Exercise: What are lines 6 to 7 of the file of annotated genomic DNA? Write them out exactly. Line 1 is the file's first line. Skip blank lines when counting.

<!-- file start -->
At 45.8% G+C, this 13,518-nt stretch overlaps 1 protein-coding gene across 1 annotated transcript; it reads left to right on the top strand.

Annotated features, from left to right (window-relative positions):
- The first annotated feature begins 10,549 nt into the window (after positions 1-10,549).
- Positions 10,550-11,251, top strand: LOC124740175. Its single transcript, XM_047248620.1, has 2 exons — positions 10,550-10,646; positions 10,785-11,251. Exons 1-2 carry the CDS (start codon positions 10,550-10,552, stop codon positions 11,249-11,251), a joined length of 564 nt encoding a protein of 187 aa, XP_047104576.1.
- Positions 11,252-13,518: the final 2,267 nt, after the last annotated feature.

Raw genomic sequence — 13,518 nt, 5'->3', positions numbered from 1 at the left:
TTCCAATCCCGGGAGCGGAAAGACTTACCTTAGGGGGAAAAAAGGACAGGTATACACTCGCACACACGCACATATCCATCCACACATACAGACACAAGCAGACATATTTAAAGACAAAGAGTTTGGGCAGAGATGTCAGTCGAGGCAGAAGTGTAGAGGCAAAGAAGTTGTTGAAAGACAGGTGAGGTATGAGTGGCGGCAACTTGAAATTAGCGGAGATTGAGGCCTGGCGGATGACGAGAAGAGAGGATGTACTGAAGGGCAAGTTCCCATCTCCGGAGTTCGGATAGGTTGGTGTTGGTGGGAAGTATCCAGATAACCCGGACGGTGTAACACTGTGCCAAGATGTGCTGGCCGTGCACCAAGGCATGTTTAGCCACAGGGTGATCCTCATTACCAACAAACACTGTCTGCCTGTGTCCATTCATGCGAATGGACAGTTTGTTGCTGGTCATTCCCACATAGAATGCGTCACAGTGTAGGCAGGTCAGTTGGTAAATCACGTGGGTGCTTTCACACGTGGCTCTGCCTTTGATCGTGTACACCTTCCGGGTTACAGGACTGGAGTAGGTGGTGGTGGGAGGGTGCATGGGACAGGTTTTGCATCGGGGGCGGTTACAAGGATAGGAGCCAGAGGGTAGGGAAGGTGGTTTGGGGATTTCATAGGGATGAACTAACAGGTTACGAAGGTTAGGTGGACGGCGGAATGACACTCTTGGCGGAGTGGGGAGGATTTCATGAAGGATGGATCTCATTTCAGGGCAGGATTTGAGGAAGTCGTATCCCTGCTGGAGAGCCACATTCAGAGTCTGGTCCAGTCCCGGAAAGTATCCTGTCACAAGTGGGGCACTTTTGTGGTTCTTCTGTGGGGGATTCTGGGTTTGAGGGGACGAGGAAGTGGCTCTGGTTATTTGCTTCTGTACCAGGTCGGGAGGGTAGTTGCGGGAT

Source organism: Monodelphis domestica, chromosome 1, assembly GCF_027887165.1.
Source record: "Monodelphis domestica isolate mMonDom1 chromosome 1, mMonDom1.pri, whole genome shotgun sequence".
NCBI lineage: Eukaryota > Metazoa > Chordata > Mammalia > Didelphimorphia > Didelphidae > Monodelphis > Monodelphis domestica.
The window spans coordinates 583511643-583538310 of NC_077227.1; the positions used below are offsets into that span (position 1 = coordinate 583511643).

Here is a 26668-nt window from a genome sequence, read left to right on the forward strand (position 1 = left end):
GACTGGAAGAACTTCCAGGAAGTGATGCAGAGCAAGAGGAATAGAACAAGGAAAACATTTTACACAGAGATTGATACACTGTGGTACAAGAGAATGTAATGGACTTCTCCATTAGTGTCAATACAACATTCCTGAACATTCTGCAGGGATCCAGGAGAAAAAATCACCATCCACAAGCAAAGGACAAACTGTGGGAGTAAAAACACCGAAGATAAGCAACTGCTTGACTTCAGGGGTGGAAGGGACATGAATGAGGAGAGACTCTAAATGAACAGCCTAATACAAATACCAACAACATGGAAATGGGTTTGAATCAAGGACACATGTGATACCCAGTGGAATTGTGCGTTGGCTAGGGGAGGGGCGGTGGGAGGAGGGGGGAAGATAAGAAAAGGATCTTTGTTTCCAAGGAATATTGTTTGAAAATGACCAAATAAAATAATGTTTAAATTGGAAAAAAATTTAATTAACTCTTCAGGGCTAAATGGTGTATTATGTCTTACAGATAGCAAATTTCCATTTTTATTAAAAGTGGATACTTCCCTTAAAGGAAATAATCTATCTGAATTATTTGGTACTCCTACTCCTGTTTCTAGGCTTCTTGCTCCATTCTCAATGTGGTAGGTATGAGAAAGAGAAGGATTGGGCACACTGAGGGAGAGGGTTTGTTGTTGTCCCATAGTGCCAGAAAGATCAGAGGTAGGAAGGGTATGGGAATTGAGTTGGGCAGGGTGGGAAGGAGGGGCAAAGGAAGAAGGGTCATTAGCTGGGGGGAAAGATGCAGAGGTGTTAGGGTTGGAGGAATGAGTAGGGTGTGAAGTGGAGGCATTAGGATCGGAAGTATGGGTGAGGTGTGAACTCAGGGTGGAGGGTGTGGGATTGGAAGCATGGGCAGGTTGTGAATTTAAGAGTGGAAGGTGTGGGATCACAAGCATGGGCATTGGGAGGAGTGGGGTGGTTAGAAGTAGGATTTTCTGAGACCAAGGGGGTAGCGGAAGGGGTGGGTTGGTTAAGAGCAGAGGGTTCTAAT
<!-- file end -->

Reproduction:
Raw genomic sequence — 13,518 nt, 5'->3', positions numbered from 1 at the left:
TTCCAATCCCGGGAGCGGAAAGACTTACCTTAGGGGGAAAAAAGGACAGGTATACACTCGCACACACGCACATATCCATCCACACATACAGACACAAGCAGACATATTTAAAGACAAAGAGTTTGGGCAGAGATGTCAGTCGAGGCAGAAGTGTAGAGGCAAAGAAGTTGTTGAAAGACAGGTGAGGTATGAGTGGCGGCAACTTGAAATTAGCGGAGATTGAGGCCTGGCGGATGACGAGAAGAGAGGATGTACTGAAGGGCAAGTTCCCATCTCCGGAGTTCGGATAGGTTGGTGTTGGTGGGAAGTATCCAGATAACCCGGACGGTGTAACACTGTGCCAAGATGTGCTGGCCGTGCACCAAGGCATGTTTAGCCACAGGGTGATCCTCATTACCAACAAACACTGTCTGCCTGTGTCCATTCATGCGAATGGACAGTTTGTTGCTGGTCATTCCCACATAGAATGCGTCACAGTGTAGGCAGGTCAGTTGGTAAATCACGTGGGTGCTTTCACACGTGGCTCTGCCTTTGATCGTGTACACCTTCCGGGTTACAGGACTGGAGTAGGTGGTGGTGGGAGGGTGCATGGGACAGGTTTTGCATCGGGGGCGGTTACAAGGATAGGAGCCAGAGGGTAGGGAAGGTGGTTTGGGGATTTCATAGGGATGAACTAACAGGTTACGAAGGTTAGGTGGACGGCGGAATGACACTCTTGGCGGAGTGGGGAGGATTTCATGAAGGATGGATCTCATTTCAGGGCAGGATTTGAGGAAGTCGTATCCCTGCTGGAGAGCCACATTCAGAGTCTGGTCCAGTCCCGGAAAGTATCCTGTCACAAGTGGGGCACTTTTGTGGTTCTTCTGTGGGGGATTCTGGGTTTGAGGGGACGAGGAAGTGGCTCTGGTTATTTGCTTCTGTACCAGGTCGGGAGGGTAGTTGCGGGAT